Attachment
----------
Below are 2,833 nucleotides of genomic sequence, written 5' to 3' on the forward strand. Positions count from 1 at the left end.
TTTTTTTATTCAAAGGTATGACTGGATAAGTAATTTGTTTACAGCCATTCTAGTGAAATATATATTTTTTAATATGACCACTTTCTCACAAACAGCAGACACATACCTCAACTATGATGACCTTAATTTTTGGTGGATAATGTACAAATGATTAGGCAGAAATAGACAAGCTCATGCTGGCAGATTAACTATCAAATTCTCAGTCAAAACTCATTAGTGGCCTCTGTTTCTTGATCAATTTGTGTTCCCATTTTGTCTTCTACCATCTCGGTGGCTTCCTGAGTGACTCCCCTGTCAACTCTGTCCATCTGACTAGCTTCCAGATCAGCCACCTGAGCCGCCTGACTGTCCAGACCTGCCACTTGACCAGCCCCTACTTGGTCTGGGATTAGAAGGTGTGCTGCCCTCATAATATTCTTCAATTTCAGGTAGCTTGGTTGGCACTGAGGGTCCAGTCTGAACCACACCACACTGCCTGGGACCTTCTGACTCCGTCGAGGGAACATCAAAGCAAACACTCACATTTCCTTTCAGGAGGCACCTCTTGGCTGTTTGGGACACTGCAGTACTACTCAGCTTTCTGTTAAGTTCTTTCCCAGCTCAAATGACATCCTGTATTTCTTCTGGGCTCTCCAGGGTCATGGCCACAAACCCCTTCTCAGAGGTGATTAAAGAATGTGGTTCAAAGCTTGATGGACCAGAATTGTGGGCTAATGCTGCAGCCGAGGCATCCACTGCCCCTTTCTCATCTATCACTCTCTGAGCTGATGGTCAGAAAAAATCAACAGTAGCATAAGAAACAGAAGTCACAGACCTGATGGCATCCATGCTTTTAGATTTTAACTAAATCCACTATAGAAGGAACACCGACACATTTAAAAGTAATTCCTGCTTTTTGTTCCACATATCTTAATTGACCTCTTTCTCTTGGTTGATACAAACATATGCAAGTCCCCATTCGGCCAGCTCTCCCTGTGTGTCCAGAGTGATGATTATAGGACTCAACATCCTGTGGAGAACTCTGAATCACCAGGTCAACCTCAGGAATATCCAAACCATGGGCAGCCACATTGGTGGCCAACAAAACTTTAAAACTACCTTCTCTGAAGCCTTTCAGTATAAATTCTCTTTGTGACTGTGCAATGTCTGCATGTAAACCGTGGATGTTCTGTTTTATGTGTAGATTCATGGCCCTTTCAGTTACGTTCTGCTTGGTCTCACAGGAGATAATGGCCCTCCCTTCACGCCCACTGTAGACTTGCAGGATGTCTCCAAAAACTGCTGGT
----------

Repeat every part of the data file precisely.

Below are 2,833 nucleotides of genomic sequence, written 5' to 3' on the forward strand. Positions count from 1 at the left end.
TTTTTTTATTCAAAGGTATGACTGGATAAGTAATTTGTTTACAGCCATTCTAGTGAAATATATATTTTTTAATATGACCACTTTCTCACAAACAGCAGACACATACCTCAACTATGATGACCTTAATTTTTGGTGGATAATGTACAAATGATTAGGCAGAAATAGACAAGCTCATGCTGGCAGATTAACTATCAAATTCTCAGTCAAAACTCATTAGTGGCCTCTGTTTCTTGATCAATTTGTGTTCCCATTTTGTCTTCTACCATCTCGGTGGCTTCCTGAGTGACTCCCCTGTCAACTCTGTCCATCTGACTAGCTTCCAGATCAGCCACCTGAGCCGCCTGACTGTCCAGACCTGCCACTTGACCAGCCCCTACTTGGTCTGGGATTAGAAGGTGTGCTGCCCTCATAATATTCTTCAATTTCAGGTAGCTTGGTTGGCACTGAGGGTCCAGTCTGAACCACACCACACTGCCTGGGACCTTCTGACTCCGTCGAGGGAACATCAAAGCAAACACTCACATTTCCTTTCAGGAGGCACCTCTTGGCTGTTTGGGACACTGCAGTACTACTCAGCTTTCTGTTAAGTTCTTTCCCAGCTCAAATGACATCCTGTATTTCTTCTGGGCTCTCCAGGGTCATGGCCACAAACCCCTTCTCAGAGGTGATTAAAGAATGTGGTTCAAAGCTTGATGGACCAGAATTGTGGGCTAATGCTGCAGCCGAGGCATCCACTGCCCCTTTCTCATCTATCACTCTCTGAGCTGATGGTCAGAAAAAATCAACAGTAGCATAAGAAACAGAAGTCACAGACCTGATGGCATCCATGCTTTTAGATTTTAACTAAATCCACTATAGAAGGAACACCGACACATTTAAAAGTAATTCCTGCTTTTTGTTCCACATATCTTAATTGACCTCTTTCTCTTGGTTGATACAAACATATGCAAGTCCCCATTCGGCCAGCTCTCCCTGTGTGTCCAGAGTGATGATTATAGGACTCAACATCCTGTGGAGAACTCTGAATCACCAGGTCAACCTCAGGAATATCCAAACCATGGGCAGCCACATTGGTGGCCAACAAAACTTTAAAACTACCTTCTCTGAAGCCTTTCAGTATAAATTCTCTTTGTGACTGTGCAATGTCTGCATGTAAACCGTGGATGTTCTGTTTTATGTGTAGATTCATGGCCCTTTCAGTTACGTTCTGCTTGGTCTCACAGGAGATAATGGCCCTCCCTTCACGCCCACTGTAGACTTGCAGGATGTCTCCAAAAACTGCTGGT